- process 3577 is the wal writer process
- fd 10 is the socket, 3 and 6 are pipes
- time is visibly spent sitting on that poll
- the network is only seeing 2Mbit/sec, which is nothing

cheers,

Chris

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Re: why would postgres be throttling a streaming replication slot's sending?

Achilleas Mantzios
On 12/12/18 3:45 μ.μ., Chris Withers wrote:

> On 11/12/2018 14:48, Achilleas Mantzios wrote:
>> On 11/12/18 4:00 μ.μ., Chris Withers wrote:
>>>
>>> I'm looking after a multi-tenant PG 9.4 cluster, and we've started getting alerts for the number of WALs on the server.
>>> It'd be great to understand what's generating all that WAL and what's likely to be causing any problems.\
>>
>> Regarding you wals in pg_wal,  a good threshold could be anything more than a e.g. 10% increase from wal_keep_segments with a trend to go up. If this number goes up chances are something bad is
>> happening.
>
> wal_keep_segments is 0 here, so I went hunting in pg_replication_slots and found that it's the barman slot that's behind on the WAL.
>

Then your number WALs depends on the traffic generated after the previous checkpoint, the status of archiving and IMO the status of replication slots. The doc :
https://www.postgresql.org/docs/11/runtime-config-replication.html doesn't specifically imply this last one, but it is documented here : https://www.postgresql.org/docs/10/wal-configuration.html , and
it has happened to me. If a replication client with replication_slot dies, WALs accumulate till it wakes up again. (case in pgsql 10)

> strace'ing on the barman receiving side shows it waiting on the socket, so no problem on that side.
>
> on the sending side, it's a little confusing, since the server is basically idle, no cpu or disk activity, and yet strace'ing the sending process attached to the other end of the socket shows time
> being spent waiting on a poll which, while it includes the socket being sent to, also includes a bunch of pipes. I've attached a chunk of the output below in the hope that someone on this list could
> offer an explanation as to what might cause the WAL to be trickling over this port rather than catching up as fast as it can?

pg_stat_replication is what you should use for monitoring. IIRC you wont see some cols in the row of the barman.
Also you could query pg_replication_slots as :

select pg_wal_lsn_diff(pg_current_wal_lsn(),confirmed_flush_lsn),pg_wal_lsn_diff(pg_current_wal_lsn(),restart_lsn) from pg_replication_slots where active_pid=<the pid reported above by
pg_stat_replication>;
  pg_wal_lsn_diff | pg_wal_lsn_diff
-----------------+-----------------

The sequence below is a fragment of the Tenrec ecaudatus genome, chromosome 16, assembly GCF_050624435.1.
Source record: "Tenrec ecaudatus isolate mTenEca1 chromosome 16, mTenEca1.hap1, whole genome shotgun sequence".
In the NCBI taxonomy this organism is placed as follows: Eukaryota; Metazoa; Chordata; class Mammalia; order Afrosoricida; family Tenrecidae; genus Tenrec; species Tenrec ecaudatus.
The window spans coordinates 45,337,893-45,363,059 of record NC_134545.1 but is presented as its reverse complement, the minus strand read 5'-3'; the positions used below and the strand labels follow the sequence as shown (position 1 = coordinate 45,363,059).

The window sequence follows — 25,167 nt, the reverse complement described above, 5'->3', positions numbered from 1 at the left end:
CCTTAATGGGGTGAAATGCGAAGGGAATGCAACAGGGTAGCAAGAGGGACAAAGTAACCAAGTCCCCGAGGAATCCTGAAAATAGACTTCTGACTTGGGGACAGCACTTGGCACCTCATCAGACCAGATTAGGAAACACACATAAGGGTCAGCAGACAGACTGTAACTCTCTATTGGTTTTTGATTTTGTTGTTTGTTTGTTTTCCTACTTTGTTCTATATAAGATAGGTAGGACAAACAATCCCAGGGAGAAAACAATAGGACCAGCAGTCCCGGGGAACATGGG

312 |         1917736
(1 row)

In the first column you should see diff values (in bytes) close to zero. In the second you should see the length (window) of your replication slot in bytes, which means that this converted to 16MB
should indicate an excess of the number of wals due to the replication slot in addition to the other factors (archiving, checkpoints). In my system it never reaches the size of a single wal.

>
> cheers,
>
> Chris
>
> strace output for the streaming_barman slot servicing the barman replication slot:

IMO no need to go deep to gdb and stack traces unless you are sure there is a problem further down.

>
> --- SIGUSR1 {si_signo=SIGUSR1, si_code=SI_USER, si_pid=3577, si_uid=26} ---
> write(4, "\0", 1)                       = 1
> rt_sigreturn({mask=[]})                 = -1 EINTR (Interrupted system call)
> read(3, "\0", 16)                       = 1
> read(6, 0x7fffffffdcd7, 1)              = -1 EAGAIN (Resource temporarily unavailable)
> recvfrom(10, 0x7fffffffdcaf, 1, 0, NULL, NULL) = -1 EAGAIN (Resource temporarily unavailable)
> read(5, "\3\1\0\0\7\326\355\2\343\0\0\0@\n\0\0\0\17\1\230\313\4\0\0)\347\372l\0\0\0\0"..., 4272) = 4272
> sendto(10, "d\0\0\20\315w\0\0\4\313\230\1\17P\0\0\4\313\230\1 \0\0\2\37\321\343\345\306\20\3\1"..., 4302, 0, NULL, 0) = 4302
> read(3, 0x7fffffffdc90, 16)             = -1 EAGAIN (Resource temporarily unavailable)
> poll([{fd=10, events=POLLIN}, {fd=3, events=POLLIN}, {fd=6, events=POLLIN}], 3, 26076) = ? ERESTART_RESTARTBLOCK (Interrupted by signal)
> --- SIGUSR1 {si_signo=SIGUSR1, si_code=SI_USER, si_pid=3577, si_uid=26} ---
> write(4, "\0", 1)                       = 1
> rt_sigreturn({mask=[]})                 = -1 EINTR (Interrupted system call)
> read(3, "\0", 16)                       = 1
> read(6, 0x7fffffffdcd7, 1)              = -1 EAGAIN (Resource temporarily unavailable)
> recvfrom(10, 0x7fffffffdcaf, 1, 0, NULL, NULL) = -1 EAGAIN (Resource temporarily unavailable)
> read(5, "~\320\5\0\3\0\0\0\0 \1\230\313\4\0\0\3\0\0\0\0\0\0\0\323\316\314\0\0\0\0\0"..., 8192) = 8192
> sendto(10, "d\0\0 \35w\0\0\4\313\230\1 \0\0\0\4\313\230\1@\0\0\2\37\321\343\361\376\226~\320"..., 8222, 0, NULL, 0) = 8222
> read(3, 0x7fffffffdc90, 16)             = -1 EAGAIN (Resource temporarily unavailable)
> poll([{fd=10, events=POLLIN}, {fd=3, events=POLLIN}, {fd=6, events=POLLIN}], 3, 25275) = ? ERESTART_RESTARTBLOCK (Interrupted by signal)
> --- SIGUSR1 {si_signo=SIGUSR1, si_code=SI_USER, si_pid=3577, si_uid=26} ---
>
> Interesting numbers:
> - process 3577 is the wal writer process
> - fd 10 is the socket, 3 and 6 are pipes
> - time is visibly spent sitting on that poll
> - the network is only seeing 2Mbit/sec, which is nothing
>
> cheers,
>
> Chris
>


--
Achilleas Mantzios
IT DEV Lead
IT DEPT
Dynacom Tankers Mgmt